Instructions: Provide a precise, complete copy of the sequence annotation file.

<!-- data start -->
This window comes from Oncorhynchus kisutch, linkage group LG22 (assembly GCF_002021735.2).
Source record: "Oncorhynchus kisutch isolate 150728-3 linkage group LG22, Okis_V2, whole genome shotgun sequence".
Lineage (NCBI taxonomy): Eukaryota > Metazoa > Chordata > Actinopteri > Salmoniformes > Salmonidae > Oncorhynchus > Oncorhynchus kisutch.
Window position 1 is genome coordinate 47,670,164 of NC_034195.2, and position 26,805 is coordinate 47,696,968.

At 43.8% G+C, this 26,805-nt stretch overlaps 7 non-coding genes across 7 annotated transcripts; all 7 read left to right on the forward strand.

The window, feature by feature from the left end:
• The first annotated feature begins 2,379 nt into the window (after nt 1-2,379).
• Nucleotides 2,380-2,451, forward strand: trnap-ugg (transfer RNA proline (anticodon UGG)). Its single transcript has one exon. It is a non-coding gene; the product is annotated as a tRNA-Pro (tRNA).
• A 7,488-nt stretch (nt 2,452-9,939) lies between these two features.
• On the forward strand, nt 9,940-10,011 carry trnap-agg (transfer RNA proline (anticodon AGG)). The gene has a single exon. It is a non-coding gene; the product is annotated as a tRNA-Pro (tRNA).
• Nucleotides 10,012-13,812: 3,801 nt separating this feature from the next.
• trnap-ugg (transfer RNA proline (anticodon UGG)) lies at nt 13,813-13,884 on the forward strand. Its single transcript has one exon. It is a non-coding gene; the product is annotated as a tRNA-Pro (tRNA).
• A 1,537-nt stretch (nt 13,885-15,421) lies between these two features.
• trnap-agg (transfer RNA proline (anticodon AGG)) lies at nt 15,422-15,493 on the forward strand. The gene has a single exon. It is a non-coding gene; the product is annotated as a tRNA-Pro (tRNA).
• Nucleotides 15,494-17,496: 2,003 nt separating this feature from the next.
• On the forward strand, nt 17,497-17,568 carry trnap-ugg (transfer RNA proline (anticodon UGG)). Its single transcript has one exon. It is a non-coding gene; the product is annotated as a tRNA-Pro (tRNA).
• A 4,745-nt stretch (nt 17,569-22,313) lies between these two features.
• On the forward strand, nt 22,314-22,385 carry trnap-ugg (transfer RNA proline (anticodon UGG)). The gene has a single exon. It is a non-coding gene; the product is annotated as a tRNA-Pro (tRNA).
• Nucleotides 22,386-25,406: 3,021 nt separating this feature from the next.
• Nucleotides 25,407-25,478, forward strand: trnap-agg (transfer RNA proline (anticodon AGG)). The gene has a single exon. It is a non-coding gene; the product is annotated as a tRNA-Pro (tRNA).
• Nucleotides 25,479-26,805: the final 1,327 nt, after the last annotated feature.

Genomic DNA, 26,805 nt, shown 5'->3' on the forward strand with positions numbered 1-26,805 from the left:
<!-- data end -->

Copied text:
This window comes from Oncorhynchus kisutch, linkage group LG22 (assembly GCF_002021735.2).
Source record: "Oncorhynchus kisutch isolate 150728-3 linkage group LG22, Okis_V2, whole genome shotgun sequence".
Lineage (NCBI taxonomy): Eukaryota > Metazoa > Chordata > Actinopteri > Salmoniformes > Salmonidae > Oncorhynchus > Oncorhynchus kisutch.
Window position 1 is genome coordinate 47,670,164 of NC_034195.2, and position 26,805 is coordinate 47,696,968.

At 43.8% G+C, this 26,805-nt stretch overlaps 7 non-coding genes across 7 annotated transcripts; all 7 read left to right on the forward strand.

The window, feature by feature from the left end:
• The first annotated feature begins 2,379 nt into the window (after nt 1-2,379).
• Nucleotides 2,380-2,451, forward strand: trnap-ugg (transfer RNA proline (anticodon UGG)). Its single transcript has one exon. It is a non-coding gene; the product is annotated as a tRNA-Pro (tRNA).
• A 7,488-nt stretch (nt 2,452-9,939) lies between these two features.
• On the forward strand, nt 9,940-10,011 carry trnap-agg (transfer RNA proline (anticodon AGG)). The gene has a single exon. It is a non-coding gene; the product is annotated as a tRNA-Pro (tRNA).
• Nucleotides 10,012-13,812: 3,801 nt separating this feature from the next.
• trnap-ugg (transfer RNA proline (anticodon UGG)) lies at nt 13,813-13,884 on the forward strand. Its single transcript has one exon. It is a non-coding gene; the product is annotated as a tRNA-Pro (tRNA).
• A 1,537-nt stretch (nt 13,885-15,421) lies between these two features.
• trnap-agg (transfer RNA proline (anticodon AGG)) lies at nt 15,422-15,493 on the forward strand. The gene has a single exon. It is a non-coding gene; the product is annotated as a tRNA-Pro (tRNA).
• Nucleotides 15,494-17,496: 2,003 nt separating this feature from the next.
• On the forward strand, nt 17,497-17,568 carry trnap-ugg (transfer RNA proline (anticodon UGG)). Its single transcript has one exon. It is a non-coding gene; the product is annotated as a tRNA-Pro (tRNA).
• A 4,745-nt stretch (nt 17,569-22,313) lies between these two features.
• On the forward strand, nt 22,314-22,385 carry trnap-ugg (transfer RNA proline (anticodon UGG)). The gene has a single exon. It is a non-coding gene; the product is annotated as a tRNA-Pro (tRNA).
• Nucleotides 22,386-25,406: 3,021 nt separating this feature from the next.
• Nucleotides 25,407-25,478, forward strand: trnap-agg (transfer RNA proline (anticodon AGG)). The gene has a single exon. It is a non-coding gene; the product is annotated as a tRNA-Pro (tRNA).
• Nucleotides 25,479-26,805: the final 1,327 nt, after the last annotated feature.

Genomic DNA, 26,805 nt, shown 5'->3' on the forward strand with positions numbered 1-26,805 from the left: